What is BMI?
Want to know to calculate your BMI?
It’s very simple to calculate your own BMI because only two factors are required, your height and your weight. Have a go and see how you measure up! Here’s what you need to do:
- Divide your weight in kilograms (kg) by your height in metres (m)
- Then divide the answer by your height again to get your BMI
- If you weigh 70kg and you’re 1.75m tall, divide 70 by 1.75. The answer is 40.
- Then divide 40 by 1.75. The answer is 22.9. This is your BMI.
On the BMI scale, anything below 18.5 is considered “underweight,” 18.5 to 24.9 is “normal,” 25.0 to 29.9 is “overweight” and an index of 30 or more is “obese.”
What does the result mean?
People come in all shapes and sizes so any BMI from 18.5 to 24.9 is considered to be healthy.
- If your BMI is below 18.5, you are probably underweight.
- Your BMI is 25 or over, you are probably overweight.
- If your BMI is over 30, you are classified as obese.
Being overweight and particularly being obese increases your risk of risk of heart disease, stroke and type 2 diabetes.
How Accurate is BMI?
BMI is guidance not a magic formula and not the only factor a doctor will be interested in.
Muscle weighs more than fat so professional athletes with high muscle bulk may have high BMIs without being unhealthily overweight.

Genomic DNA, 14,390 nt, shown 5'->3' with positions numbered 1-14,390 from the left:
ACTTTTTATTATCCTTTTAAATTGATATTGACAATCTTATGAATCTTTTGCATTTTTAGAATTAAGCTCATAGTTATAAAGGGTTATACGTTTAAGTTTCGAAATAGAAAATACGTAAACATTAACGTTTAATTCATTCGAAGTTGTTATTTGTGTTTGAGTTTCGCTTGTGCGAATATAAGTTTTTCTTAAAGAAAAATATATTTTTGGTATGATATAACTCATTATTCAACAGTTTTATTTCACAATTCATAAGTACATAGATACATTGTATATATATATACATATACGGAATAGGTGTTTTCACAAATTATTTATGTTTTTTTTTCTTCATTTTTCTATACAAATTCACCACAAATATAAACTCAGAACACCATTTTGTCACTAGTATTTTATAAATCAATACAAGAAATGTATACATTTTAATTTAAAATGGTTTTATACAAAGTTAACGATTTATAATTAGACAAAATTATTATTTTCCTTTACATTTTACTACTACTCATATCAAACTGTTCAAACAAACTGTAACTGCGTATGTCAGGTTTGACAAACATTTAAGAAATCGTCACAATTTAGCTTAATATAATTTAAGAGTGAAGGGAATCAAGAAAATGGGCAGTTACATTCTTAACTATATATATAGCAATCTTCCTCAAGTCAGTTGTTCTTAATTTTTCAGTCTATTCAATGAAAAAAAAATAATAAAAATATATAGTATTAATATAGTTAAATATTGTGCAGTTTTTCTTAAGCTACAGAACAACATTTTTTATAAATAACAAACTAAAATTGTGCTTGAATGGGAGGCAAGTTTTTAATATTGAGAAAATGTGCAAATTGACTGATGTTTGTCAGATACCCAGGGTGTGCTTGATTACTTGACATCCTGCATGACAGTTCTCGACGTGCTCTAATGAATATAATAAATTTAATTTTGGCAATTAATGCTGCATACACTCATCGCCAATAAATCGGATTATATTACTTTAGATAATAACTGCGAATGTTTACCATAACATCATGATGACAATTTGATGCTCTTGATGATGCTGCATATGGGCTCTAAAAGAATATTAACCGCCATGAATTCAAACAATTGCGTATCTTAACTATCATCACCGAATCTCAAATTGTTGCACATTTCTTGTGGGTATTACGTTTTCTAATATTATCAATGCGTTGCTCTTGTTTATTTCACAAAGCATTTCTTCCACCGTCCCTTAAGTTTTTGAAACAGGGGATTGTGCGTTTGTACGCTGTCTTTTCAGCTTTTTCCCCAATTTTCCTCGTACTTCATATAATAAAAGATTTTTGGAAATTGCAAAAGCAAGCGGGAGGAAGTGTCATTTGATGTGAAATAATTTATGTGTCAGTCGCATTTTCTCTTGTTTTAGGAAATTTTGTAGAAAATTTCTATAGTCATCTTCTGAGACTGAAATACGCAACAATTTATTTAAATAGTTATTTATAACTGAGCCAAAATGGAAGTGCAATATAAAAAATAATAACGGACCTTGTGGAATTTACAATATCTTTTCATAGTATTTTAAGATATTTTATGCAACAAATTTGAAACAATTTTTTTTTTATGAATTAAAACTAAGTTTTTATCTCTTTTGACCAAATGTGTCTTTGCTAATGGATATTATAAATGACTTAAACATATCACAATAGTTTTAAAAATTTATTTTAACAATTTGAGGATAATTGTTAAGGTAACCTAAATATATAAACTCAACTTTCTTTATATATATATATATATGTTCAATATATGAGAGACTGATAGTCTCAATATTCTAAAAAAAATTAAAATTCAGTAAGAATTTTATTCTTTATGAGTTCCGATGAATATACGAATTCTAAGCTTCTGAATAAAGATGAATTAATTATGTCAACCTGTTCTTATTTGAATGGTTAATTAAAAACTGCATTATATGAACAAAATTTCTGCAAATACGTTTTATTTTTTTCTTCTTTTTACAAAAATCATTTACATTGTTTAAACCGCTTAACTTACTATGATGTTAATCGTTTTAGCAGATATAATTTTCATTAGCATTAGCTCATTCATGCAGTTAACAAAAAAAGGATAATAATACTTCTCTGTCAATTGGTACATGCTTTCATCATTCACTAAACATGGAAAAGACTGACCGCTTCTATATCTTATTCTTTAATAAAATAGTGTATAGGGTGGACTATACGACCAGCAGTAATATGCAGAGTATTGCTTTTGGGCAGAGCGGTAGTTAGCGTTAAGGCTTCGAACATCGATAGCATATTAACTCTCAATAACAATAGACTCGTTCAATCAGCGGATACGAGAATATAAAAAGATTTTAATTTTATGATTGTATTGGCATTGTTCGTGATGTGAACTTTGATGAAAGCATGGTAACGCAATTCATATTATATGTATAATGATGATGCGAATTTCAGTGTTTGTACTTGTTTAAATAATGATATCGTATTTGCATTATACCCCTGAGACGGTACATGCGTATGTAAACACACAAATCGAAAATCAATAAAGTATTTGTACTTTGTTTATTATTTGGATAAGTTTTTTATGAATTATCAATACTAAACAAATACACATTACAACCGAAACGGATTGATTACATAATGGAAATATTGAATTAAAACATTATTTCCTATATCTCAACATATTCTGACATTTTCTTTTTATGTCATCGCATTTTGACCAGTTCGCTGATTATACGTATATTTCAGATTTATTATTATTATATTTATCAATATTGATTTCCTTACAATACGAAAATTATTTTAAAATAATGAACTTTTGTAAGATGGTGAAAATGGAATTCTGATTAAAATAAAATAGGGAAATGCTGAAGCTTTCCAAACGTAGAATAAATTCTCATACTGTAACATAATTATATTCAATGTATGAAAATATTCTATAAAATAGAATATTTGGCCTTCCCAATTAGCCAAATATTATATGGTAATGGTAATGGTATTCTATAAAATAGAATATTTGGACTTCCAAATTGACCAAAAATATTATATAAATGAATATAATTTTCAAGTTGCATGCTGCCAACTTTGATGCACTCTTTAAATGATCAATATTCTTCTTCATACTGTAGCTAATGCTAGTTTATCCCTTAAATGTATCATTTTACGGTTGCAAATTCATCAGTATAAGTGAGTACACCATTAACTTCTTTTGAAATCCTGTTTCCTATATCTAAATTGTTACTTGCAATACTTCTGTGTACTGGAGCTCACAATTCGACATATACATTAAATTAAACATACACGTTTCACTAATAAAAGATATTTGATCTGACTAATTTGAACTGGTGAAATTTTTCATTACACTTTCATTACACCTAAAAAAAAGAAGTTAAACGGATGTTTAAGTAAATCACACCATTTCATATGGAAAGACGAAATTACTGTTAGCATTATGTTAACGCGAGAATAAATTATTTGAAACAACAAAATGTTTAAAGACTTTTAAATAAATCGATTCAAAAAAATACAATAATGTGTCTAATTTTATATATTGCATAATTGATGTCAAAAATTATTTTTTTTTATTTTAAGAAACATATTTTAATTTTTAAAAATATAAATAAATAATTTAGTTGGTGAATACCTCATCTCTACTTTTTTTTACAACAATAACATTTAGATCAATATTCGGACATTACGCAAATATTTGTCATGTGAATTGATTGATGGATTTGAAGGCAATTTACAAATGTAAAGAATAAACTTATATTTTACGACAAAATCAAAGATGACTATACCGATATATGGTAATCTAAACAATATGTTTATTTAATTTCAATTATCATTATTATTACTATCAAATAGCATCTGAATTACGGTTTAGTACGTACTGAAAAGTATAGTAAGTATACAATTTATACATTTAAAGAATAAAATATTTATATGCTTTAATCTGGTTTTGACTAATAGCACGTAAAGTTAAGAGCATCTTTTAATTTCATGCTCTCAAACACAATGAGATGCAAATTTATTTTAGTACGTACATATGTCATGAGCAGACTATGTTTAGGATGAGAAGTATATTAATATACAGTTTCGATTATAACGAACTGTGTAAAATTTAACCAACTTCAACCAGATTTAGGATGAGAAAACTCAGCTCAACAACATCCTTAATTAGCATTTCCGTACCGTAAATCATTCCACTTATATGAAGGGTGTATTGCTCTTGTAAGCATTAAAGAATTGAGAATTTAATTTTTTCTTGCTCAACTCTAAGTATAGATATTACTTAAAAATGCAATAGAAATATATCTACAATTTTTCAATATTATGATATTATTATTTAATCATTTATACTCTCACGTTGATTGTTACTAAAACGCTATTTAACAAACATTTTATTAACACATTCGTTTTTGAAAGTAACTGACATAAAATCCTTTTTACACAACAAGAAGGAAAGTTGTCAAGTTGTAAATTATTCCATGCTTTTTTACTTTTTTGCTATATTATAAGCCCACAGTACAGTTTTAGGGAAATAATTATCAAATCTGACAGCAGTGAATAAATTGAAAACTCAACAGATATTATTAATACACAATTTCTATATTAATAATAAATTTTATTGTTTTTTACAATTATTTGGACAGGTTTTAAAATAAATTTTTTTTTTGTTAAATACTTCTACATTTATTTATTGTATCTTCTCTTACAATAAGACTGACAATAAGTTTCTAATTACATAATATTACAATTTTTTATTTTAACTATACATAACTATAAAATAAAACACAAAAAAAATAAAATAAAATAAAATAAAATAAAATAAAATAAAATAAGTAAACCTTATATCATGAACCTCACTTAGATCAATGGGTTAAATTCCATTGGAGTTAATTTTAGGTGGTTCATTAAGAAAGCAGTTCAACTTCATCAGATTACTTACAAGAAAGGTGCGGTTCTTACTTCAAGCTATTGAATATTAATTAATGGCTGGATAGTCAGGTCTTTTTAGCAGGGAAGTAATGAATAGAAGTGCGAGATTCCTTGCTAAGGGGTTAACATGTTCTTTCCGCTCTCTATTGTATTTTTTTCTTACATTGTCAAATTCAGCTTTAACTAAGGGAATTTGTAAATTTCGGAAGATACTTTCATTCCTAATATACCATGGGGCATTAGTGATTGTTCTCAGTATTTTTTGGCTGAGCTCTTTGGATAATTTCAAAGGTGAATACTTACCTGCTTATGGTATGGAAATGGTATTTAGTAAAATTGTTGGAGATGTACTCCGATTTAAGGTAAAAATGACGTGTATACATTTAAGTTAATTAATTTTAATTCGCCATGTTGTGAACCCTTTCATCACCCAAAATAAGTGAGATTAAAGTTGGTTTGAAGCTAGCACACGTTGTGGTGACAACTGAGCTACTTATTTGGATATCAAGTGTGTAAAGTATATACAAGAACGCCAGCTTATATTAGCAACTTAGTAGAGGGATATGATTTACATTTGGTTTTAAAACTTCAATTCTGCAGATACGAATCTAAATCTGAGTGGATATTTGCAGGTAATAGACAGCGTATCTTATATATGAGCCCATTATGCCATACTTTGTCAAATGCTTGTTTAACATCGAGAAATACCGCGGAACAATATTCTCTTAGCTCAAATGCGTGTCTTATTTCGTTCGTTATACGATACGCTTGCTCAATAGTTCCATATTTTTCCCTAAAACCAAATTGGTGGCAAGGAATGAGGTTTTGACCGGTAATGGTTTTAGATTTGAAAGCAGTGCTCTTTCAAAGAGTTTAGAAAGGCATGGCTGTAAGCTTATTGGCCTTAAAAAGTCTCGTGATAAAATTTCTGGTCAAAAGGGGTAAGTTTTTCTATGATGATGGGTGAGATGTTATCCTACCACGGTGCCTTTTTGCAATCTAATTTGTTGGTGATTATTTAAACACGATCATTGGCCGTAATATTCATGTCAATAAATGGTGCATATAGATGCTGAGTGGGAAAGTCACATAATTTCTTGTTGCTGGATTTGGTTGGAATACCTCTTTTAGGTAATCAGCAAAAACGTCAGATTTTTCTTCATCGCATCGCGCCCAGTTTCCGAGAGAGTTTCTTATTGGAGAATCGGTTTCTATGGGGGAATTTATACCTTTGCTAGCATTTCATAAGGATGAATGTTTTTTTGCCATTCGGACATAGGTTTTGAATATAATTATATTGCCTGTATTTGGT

Ethnicity matters too. Because of the increased risk of diabetes in Asian men, these men are advised to keep their BMI below 23.
Although the evidence is less clear-cut, black people and other minority groups are also advised to maintain a BMI below 25 to reduce their risk of type 2 diabetes.
How do I Maintain a Healthy BMI?
Now you know what is considered a healthy BMI, don’t panic if your score is outside of the desirable range.
There are lots of small steps you can take to work towards a healthy BMI, including changes to what you eat, how you exercise, and your daily habits.
Have a healthy, balanced diet
This means making sure your diet has the right mix of fruit, vegetables, starchy foods, and proteins, and only small amounts of high fat or high sugar foods.
Take a look at our chart to see what a balanced diet looks like.
Manage portion sizes
Only put as much on your plate as you really need to eat. It also helps to make sure that when you sit down to eat a meal, you’re able to pay it your full attention, stopping when you’re full.
Activities that increase your heart rate and breathing (known as aerobic exercise) for 150 minutes a week are recommended for maintaining a healthy weight.
Why not start a new hobby, like swimming or salsa?
You could also find a new way of getting to and from work, such as cycling and walking – the fresh air and light will also give your spirits a boost.
Cut down on alcohol
High in calories, low in nutritional value: it’s best to enjoy alcohol in moderation. Find out the recommended limit of alcohol consumption per week here.